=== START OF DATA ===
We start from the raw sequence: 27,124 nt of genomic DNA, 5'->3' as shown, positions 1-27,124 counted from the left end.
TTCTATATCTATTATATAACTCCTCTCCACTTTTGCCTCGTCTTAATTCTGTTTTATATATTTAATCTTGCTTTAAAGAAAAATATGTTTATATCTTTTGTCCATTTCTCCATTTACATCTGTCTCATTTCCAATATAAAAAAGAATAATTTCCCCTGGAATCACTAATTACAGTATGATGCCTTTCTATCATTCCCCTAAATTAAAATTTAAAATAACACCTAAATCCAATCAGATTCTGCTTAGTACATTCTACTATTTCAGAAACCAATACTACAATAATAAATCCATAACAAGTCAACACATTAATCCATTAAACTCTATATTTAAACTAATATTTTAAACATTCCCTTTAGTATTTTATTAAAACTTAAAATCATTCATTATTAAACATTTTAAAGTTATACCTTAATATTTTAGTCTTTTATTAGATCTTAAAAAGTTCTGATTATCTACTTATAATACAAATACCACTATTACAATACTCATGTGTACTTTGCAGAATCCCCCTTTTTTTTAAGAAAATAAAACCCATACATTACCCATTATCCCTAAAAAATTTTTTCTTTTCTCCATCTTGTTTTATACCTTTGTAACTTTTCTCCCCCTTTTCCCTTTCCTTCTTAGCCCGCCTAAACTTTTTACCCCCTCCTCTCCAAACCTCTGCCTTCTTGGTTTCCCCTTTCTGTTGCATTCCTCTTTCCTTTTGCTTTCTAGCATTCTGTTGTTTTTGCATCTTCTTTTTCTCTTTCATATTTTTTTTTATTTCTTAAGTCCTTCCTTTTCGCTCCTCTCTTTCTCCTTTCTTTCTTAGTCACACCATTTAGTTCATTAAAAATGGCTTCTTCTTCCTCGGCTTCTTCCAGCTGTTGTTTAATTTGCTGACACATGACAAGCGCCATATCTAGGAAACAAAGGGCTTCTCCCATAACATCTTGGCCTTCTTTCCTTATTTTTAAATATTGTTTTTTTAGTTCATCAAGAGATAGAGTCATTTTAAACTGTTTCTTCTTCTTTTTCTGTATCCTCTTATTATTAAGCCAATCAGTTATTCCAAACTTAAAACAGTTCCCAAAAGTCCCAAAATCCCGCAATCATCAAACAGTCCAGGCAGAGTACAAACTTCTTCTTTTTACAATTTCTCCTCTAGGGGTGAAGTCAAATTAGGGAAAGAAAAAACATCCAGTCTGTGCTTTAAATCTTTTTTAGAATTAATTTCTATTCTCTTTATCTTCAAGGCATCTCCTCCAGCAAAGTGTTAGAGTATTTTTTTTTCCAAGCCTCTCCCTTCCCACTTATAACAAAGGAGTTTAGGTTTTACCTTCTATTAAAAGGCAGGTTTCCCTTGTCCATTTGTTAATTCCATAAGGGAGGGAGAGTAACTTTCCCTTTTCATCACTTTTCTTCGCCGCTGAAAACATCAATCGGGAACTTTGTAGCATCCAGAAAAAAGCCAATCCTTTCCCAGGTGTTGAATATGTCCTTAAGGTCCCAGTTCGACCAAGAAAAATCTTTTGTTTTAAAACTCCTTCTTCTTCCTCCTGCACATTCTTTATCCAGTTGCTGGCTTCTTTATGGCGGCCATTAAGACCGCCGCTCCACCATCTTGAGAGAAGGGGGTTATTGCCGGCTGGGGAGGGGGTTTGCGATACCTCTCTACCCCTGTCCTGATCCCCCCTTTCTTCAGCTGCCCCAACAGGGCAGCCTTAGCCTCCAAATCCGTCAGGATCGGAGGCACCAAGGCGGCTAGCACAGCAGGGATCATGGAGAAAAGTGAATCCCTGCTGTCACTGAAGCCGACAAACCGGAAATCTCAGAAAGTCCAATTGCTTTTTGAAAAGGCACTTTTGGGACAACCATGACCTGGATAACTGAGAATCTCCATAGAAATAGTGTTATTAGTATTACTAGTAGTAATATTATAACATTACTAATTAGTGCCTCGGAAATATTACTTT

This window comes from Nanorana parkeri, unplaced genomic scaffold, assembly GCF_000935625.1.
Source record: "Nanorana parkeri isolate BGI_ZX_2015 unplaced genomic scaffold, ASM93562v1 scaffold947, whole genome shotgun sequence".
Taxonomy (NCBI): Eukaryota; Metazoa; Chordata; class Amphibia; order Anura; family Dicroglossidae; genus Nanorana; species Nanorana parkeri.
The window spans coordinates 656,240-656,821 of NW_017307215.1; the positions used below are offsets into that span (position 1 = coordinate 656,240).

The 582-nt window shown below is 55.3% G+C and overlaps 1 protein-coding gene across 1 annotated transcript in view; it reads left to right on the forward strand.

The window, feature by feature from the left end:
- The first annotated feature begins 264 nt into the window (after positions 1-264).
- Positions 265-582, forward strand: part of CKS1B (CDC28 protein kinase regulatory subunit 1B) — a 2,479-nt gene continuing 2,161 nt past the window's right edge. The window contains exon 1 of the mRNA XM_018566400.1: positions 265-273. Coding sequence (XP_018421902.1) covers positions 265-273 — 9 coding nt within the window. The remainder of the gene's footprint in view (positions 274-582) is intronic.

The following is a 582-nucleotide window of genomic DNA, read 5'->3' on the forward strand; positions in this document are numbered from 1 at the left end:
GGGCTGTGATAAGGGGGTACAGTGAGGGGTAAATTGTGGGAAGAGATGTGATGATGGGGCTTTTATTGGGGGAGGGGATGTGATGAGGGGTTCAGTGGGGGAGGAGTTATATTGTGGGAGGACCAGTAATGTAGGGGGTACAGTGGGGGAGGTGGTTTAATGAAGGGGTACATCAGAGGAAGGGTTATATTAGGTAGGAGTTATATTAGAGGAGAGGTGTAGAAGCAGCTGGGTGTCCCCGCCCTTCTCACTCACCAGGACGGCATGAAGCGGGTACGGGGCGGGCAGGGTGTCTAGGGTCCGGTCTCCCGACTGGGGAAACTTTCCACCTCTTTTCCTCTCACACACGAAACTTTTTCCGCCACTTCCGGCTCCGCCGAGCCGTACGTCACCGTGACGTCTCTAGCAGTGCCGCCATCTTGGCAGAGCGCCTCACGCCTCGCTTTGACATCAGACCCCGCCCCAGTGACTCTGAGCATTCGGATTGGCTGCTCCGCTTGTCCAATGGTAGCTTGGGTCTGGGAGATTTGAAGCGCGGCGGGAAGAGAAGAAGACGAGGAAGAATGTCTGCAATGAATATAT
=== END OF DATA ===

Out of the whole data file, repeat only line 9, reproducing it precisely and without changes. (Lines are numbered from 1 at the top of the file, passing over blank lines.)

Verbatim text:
- The first annotated feature begins 264 nt into the window (after positions 1-264).